While implied in this analysis of the threefold economic consequences of socializing the means of production—reduced investment, misallocation, and overutilization, all of which lead to reduced living standards—in order to reach a full understanding of Russian-type societies it is interesting and indeed important to point out specifically that the above analysis also applies to the productive factor of labor. With respect to labor, too, socialization implies lowered investment, misallocation, and overutilization. First, since the owners of labor factors can no longer become self-employed, or since the opportunity to do so is restricted, on the whole there will be less investment in human capital. Second, since the owners of labor factors can no longer sell their labor services to the highest bidder (for to the extent to which the economy is socialized, separate bidders having independent control over specific complementary factors of production, including the money needed to pay labor, and who take up opportunities and risks independently, on their own account, are no longer allowed to exist!) the monetary cost of using a given labor factor, or of combining it with complementary factors, can no longer be established, and hence all sorts of misallocations of labor will ensue. And third, since the owners of labor factors in a socialized economy own at best only part of the proceeds from their labor while the remainder belongs to the community of caretakers, there will be an increased incentive for these caretakers to supplement their private income at the expense of losses in the capital value embodied in the laborers, so that an overutilization of labor will result.26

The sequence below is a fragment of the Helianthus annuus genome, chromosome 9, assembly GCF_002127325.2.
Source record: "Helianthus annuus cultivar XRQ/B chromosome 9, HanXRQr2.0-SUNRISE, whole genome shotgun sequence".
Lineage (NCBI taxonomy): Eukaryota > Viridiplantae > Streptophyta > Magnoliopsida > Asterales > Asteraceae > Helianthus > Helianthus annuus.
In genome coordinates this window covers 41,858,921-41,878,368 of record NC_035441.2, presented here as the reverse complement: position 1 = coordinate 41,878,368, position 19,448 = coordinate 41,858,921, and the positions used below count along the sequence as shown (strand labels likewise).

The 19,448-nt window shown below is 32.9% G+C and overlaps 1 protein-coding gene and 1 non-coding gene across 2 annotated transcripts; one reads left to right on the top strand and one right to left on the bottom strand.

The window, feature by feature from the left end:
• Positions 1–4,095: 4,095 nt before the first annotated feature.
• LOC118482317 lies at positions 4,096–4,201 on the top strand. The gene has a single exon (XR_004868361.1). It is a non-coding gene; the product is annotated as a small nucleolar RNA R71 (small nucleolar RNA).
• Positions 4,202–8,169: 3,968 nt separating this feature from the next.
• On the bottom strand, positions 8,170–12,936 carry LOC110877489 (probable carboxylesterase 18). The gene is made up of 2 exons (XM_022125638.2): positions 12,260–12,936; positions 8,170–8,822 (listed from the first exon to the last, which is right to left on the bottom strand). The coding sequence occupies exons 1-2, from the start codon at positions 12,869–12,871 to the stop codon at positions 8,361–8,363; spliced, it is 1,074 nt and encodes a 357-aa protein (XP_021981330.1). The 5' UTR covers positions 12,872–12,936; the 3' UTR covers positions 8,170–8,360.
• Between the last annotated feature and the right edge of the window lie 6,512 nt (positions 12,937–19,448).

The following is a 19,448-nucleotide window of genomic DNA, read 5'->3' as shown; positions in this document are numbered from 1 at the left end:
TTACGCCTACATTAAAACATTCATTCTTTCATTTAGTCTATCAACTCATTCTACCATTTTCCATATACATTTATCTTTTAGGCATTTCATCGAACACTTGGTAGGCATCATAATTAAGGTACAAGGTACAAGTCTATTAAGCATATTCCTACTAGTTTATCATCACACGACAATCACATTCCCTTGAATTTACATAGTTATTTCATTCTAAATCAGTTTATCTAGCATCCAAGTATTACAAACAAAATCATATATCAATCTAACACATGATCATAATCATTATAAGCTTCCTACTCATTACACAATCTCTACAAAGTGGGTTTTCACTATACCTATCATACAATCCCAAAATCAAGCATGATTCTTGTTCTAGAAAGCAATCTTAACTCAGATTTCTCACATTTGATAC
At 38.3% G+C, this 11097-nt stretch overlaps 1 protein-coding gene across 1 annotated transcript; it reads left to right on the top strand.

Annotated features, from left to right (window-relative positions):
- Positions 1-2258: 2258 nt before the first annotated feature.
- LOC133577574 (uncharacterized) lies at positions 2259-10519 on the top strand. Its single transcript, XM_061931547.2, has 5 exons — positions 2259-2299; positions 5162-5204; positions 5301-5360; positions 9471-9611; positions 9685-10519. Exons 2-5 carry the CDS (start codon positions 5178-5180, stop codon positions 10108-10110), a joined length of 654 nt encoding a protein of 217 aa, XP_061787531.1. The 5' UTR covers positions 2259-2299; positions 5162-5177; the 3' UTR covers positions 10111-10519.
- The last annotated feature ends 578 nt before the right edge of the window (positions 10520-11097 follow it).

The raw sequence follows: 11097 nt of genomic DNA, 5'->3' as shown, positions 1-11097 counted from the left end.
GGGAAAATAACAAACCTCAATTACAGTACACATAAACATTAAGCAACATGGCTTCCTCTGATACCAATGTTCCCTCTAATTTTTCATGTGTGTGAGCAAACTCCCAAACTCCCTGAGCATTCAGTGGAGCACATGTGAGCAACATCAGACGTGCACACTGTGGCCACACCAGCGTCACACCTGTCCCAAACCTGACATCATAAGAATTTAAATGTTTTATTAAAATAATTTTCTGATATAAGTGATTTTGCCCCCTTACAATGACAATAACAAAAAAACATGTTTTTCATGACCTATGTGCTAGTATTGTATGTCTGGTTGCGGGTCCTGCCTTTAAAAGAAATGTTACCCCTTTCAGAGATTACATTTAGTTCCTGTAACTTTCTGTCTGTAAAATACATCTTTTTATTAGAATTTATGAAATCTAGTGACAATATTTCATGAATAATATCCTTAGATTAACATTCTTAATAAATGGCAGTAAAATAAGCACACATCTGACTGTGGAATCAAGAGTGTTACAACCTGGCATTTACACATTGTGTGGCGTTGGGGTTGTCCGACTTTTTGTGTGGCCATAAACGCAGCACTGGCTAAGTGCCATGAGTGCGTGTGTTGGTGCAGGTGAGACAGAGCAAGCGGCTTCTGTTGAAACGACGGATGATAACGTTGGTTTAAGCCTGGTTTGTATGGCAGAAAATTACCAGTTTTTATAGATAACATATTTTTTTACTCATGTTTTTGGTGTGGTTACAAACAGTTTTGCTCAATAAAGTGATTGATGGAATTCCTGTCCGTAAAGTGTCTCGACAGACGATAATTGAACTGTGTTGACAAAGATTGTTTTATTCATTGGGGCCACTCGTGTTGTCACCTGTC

Last, but certainly not least, a policy of the socialization of the means of production affects the character structure of society, the importance of which can hardly be exaggerated. As has been pointed out repeatedly, adopting Russian-type socialism instead of capitalism based on the natural theory of property implies giving a relative advantage to nonusers, nonproducers, and noncontractors as regards property titles of the means of production and the income that can be derived from using of these means. If people have an interest in stabilizing and, if possible, increasing their income and they can shift relatively easily from the role of a user-producer or contractor into that of a nonuser, nonproducer, or noncontractor—assumptions, to be sure, whose validity can hardly be disputed—then, responding to the shift in the incentive structure affected by socialization, people will increasingly engage in nonproductive and noncontractual activities and, as time goes on, their personalities will be changed. A former ability to perceive and to anticipate situations of scarcity, to take up productive opportunities, to be aware of technological possibilities, to anticipate changes in demand, to develop marketing strategies and to detect chances for mutually advantageous exchanges, in short: the ability to initiate, to work and to respond to other people’s needs, will be diminished, if not completely extinguished. People will have become different persons, with different skills, who, should the policy suddenly be changed and capitalism reintroduced, could not go back to their former selves immediately and rekindle their old productive spirit, even if they wanted to. They will simply have forgotten how to do it and will have to relearn, slowly, with high psychic costs involved, just as it involved high costs for them to suppress their productive skills in the first place. But this is only half the picture of the social consequences of socialization. It can be completed by recalling the above findings regarding capitalism’s and socialism’s apparent differences. This will bring out the other side of the personality change caused by socializing, complementing the just mentioned loss in productive capacity. The fact must be recalled that socialism, too, must solve the problem of who is to control and coordinate various means of production. Contrary to capitalism’s solution to this problem, though, in socialism the assignment of different positions in the production structure to different people is a political matter, i.e., a matter accomplished irrespective of considerations of previous user-ownership and the existence of contractual, mutually agreeable exchange, but rather by superimposing one person’s will upon that of another (disagreeing) one. Evidently, a person’s position in the production structure has an immediate effect on his income, be it in terms of exchangeable goods, psychic income, status, and the like. Accordingly, as people want to improve their income and want to move into more highly evaluated positions in the hierarchy of caretakers, they increasingly have to use their political talents. It becomes irrelevant, or is at least of reduced importance, to be a more efficient producer or contractor in order to rise in the hierarchy of income recipients. Instead, it is increasingly important to have the peculiar skills of a politician, i.e., a person who through persuasion, demagoguery and intrigue, through promises, bribes, and threats, manages to assemble public support for his own position. Depending on the intensity of the desire for higher incomes, people will have to spend less time developing their productive skills and more time cultivating political talents. And since different people have differing degrees of productive and political talents, different people will rise to the top now, so that one finds increasing numbers of politicians everywhere in the hierarchical order of caretakers. All the way to the very top there will be people incompetent to do the job they are supposed to do. It is no hindrance in a caretaker’s career for him to be dumb, indolent, inefficient, and uncaring, as long as he commands superior political skills, and accordingly people like this will be taking care of the means of production everywhere.27